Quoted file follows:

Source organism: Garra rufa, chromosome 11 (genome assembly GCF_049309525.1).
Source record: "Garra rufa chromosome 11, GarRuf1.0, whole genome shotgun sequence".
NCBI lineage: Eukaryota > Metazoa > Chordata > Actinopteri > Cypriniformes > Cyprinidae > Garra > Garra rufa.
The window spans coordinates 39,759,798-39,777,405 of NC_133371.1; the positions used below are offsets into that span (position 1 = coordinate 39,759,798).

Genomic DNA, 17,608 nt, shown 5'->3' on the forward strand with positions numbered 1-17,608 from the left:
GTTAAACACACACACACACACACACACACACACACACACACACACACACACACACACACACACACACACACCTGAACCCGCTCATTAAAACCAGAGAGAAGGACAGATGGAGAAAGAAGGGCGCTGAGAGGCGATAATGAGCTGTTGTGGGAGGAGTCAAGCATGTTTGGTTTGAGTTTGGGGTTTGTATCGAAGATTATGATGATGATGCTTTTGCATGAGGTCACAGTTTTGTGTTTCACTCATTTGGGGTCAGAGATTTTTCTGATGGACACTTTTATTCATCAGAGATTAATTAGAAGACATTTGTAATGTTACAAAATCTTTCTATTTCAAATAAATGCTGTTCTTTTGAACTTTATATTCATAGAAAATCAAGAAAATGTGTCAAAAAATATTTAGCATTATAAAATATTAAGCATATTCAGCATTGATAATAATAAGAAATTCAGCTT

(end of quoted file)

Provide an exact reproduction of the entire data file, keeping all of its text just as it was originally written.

Source organism: Garra rufa, chromosome 11 (genome assembly GCF_049309525.1).
Source record: "Garra rufa chromosome 11, GarRuf1.0, whole genome shotgun sequence".
NCBI lineage: Eukaryota > Metazoa > Chordata > Actinopteri > Cypriniformes > Cyprinidae > Garra > Garra rufa.
The window spans coordinates 39,759,798-39,777,405 of NC_133371.1; the positions used below are offsets into that span (position 1 = coordinate 39,759,798).

Genomic DNA, 17,608 nt, shown 5'->3' on the forward strand with positions numbered 1-17,608 from the left:
GTTAAACACACACACACACACACACACACACACACACACACACACACACACACACACACACACACACACACCTGAACCCGCTCATTAAAACCAGAGAGAAGGACAGATGGAGAAAGAAGGGCGCTGAGAGGCGATAATGAGCTGTTGTGGGAGGAGTCAAGCATGTTTGGTTTGAGTTTGGGGTTTGTATCGAAGATTATGATGATGATGCTTTTGCATGAGGTCACAGTTTTGTGTTTCACTCATTTGGGGTCAGAGATTTTTCTGATGGACACTTTTATTCATCAGAGATTAATTAGAAGACATTTGTAATGTTACAAAATCTTTCTATTTCAAATAAATGCTGTTCTTTTGAACTTTATATTCATAGAAAATCAAGAAAATGTGTCAAAAAATATTTAGCATTATAAAATATTAAGCATATTCAGCATTGATAATAATAAGAAATTCAGCTT